#11  
Old 03-27-2011, 09:10 AM
GianniFocaccia's Avatar
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Default Re: Floor thickness and insulation

Quote:
but I don't want to have buyers remorse after I settle on a plan.
Unfortunately, there is no chart that correlates x dimensions (thermal mass) to residual temperature. All ovens and environments are different, YMMV.

There was a thread last year that asked owners to report their oven's performance over the two or three days following initial firing. My takeaway was that while the best-insulated ovens (regardless of dome mass) retained heat the longest, the biggest contributor to heat loss was conduction through the integrated entryway and chimney.
John
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  #12  
Old 03-27-2011, 09:28 AM
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Default Re: Floor thickness and insulation

Hi BA!

Your interpretation is I think pretty much what I was trying to convey. A lighter oven will clear just a little faster. A heavier oven will (assuming equal or better insulation) be warmer longer. And as you suggest, a warm oven can be "recharged" with a smallish fire but it still takes a while for heat migration through refractory is not exactly "fast". (The Pompeii or refractory ovens should be at pizza temp in 45 min to an hour, but the refractory won't really be "loaded" for about an hour and a half to two hours. An Alan Scott/barrel vault oven which is about twice as thick needs about three to four hours to fully heat load. You will probably still need about a half hour to 45 min to recharge the oven and another hour or so to equalize, i.e. have the temperature stabilize in the oven and in the refractory.)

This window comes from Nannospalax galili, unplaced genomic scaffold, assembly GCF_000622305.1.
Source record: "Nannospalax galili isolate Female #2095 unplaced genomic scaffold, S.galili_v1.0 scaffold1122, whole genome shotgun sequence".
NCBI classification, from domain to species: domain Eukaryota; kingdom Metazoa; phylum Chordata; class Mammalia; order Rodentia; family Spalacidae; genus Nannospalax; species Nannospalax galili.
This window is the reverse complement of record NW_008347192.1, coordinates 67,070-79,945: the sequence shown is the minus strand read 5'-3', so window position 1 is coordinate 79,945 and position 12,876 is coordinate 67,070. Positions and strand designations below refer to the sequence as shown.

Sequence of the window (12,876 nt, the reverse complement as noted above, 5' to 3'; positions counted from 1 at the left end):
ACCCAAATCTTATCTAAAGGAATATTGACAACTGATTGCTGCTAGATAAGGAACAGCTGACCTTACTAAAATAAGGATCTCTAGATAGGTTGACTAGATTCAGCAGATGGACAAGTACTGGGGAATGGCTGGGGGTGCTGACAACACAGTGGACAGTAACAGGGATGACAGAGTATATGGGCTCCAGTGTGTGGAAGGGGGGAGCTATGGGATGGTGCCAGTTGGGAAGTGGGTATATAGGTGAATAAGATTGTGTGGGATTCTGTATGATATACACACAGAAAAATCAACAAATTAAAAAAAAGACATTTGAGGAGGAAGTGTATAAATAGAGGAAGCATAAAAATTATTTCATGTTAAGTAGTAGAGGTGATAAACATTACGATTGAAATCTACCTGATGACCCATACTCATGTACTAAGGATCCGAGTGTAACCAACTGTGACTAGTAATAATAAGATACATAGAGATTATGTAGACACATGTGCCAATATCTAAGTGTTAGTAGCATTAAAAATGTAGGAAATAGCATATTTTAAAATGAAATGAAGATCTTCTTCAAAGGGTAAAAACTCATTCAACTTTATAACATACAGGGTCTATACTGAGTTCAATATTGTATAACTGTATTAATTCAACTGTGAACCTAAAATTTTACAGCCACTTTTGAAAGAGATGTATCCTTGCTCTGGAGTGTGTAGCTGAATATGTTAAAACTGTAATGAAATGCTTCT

There is no ideal, universal oven for all purposes. Most of the Italian style ovens seem reasonably close in performance and behaviour and are versatile. I think you are pretty safe going either way.

Despite the stories of hot ovens after several days, I doubt you should plan to bake/roast on day two unless you add mass. And...part of why I used the example I did...if you roast on day one you will have a lot less heat left to roast with on day two - assuming your oven has that capability.

As your response suggests you understand...it's all about BTUs!
Jay
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  #13  
Old 03-27-2011, 12:26 PM
Peasant
 
Join Date: Aug 2009
Location: Pittsburgh, PA
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Default Re: Floor thickness and insulation

Thanks for all of the input folks. I will look for that thread with data from other builders.

I have contempalted a small thermal break between the inner and outer arch bit have not quite wrapped my head around exactly what I want to do. Even a mortar joint thickness sealed with RTV instead of mortar may provide a fairly significant thermal break and prevent the insulation from being exposed. Another idea would be to use a 1" thick refractory insulation brick layer between the inner and outer arch. I don't think I would go as far as isolating the floor bricks between inner and outer, as they are not in great thermal contact to begin with.
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